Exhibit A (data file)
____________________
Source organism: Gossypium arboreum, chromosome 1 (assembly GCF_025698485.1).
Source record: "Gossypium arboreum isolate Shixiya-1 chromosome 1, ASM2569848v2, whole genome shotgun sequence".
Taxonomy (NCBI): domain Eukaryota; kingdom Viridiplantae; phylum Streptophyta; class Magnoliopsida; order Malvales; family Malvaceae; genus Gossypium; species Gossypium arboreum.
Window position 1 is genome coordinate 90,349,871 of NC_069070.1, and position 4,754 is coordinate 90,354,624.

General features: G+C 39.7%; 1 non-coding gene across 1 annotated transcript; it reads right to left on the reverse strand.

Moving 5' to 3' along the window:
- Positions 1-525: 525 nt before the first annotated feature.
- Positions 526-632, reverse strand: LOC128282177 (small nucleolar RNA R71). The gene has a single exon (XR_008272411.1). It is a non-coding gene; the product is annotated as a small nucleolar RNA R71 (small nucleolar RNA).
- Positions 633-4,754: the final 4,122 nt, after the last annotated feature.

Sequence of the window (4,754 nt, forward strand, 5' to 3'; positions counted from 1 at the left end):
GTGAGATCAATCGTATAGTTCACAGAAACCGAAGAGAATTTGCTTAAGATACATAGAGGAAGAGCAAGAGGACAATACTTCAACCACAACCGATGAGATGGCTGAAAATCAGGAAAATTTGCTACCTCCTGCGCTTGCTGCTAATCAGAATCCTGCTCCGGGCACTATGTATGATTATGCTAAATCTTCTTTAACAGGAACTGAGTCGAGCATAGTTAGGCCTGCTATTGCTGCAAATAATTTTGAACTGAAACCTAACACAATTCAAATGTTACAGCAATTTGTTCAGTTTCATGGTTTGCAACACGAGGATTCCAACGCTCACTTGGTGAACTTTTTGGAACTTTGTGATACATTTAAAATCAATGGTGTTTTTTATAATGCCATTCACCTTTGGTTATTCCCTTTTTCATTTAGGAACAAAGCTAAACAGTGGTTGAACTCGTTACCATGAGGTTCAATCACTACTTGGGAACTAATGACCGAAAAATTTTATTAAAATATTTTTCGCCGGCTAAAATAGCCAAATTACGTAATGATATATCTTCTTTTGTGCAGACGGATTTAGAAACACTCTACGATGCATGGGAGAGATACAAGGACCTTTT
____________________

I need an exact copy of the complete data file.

Source organism: Gossypium arboreum, chromosome 1 (assembly GCF_025698485.1).
Source record: "Gossypium arboreum isolate Shixiya-1 chromosome 1, ASM2569848v2, whole genome shotgun sequence".
Taxonomy (NCBI): domain Eukaryota; kingdom Viridiplantae; phylum Streptophyta; class Magnoliopsida; order Malvales; family Malvaceae; genus Gossypium; species Gossypium arboreum.
Window position 1 is genome coordinate 90,349,871 of NC_069070.1, and position 4,754 is coordinate 90,354,624.

General features: G+C 39.7%; 1 non-coding gene across 1 annotated transcript; it reads right to left on the reverse strand.

Moving 5' to 3' along the window:
- Positions 1-525: 525 nt before the first annotated feature.
- Positions 526-632, reverse strand: LOC128282177 (small nucleolar RNA R71). The gene has a single exon (XR_008272411.1). It is a non-coding gene; the product is annotated as a small nucleolar RNA R71 (small nucleolar RNA).
- Positions 633-4,754: the final 4,122 nt, after the last annotated feature.

Sequence of the window (4,754 nt, forward strand, 5' to 3'; positions counted from 1 at the left end):
GTGAGATCAATCGTATAGTTCACAGAAACCGAAGAGAATTTGCTTAAGATACATAGAGGAAGAGCAAGAGGACAATACTTCAACCACAACCGATGAGATGGCTGAAAATCAGGAAAATTTGCTACCTCCTGCGCTTGCTGCTAATCAGAATCCTGCTCCGGGCACTATGTATGATTATGCTAAATCTTCTTTAACAGGAACTGAGTCGAGCATAGTTAGGCCTGCTATTGCTGCAAATAATTTTGAACTGAAACCTAACACAATTCAAATGTTACAGCAATTTGTTCAGTTTCATGGTTTGCAACACGAGGATTCCAACGCTCACTTGGTGAACTTTTTGGAACTTTGTGATACATTTAAAATCAATGGTGTTTTTTATAATGCCATTCACCTTTGGTTATTCCCTTTTTCATTTAGGAACAAAGCTAAACAGTGGTTGAACTCGTTACCATGAGGTTCAATCACTACTTGGGAACTAATGACCGAAAAATTTTATTAAAATATTTTTCGCCGGCTAAAATAGCCAAATTACGTAATGATATATCTTCTTTTGTGCAGACGGATTTAGAAACACTCTACGATGCATGGGAGAGATACAAGGACCTTTT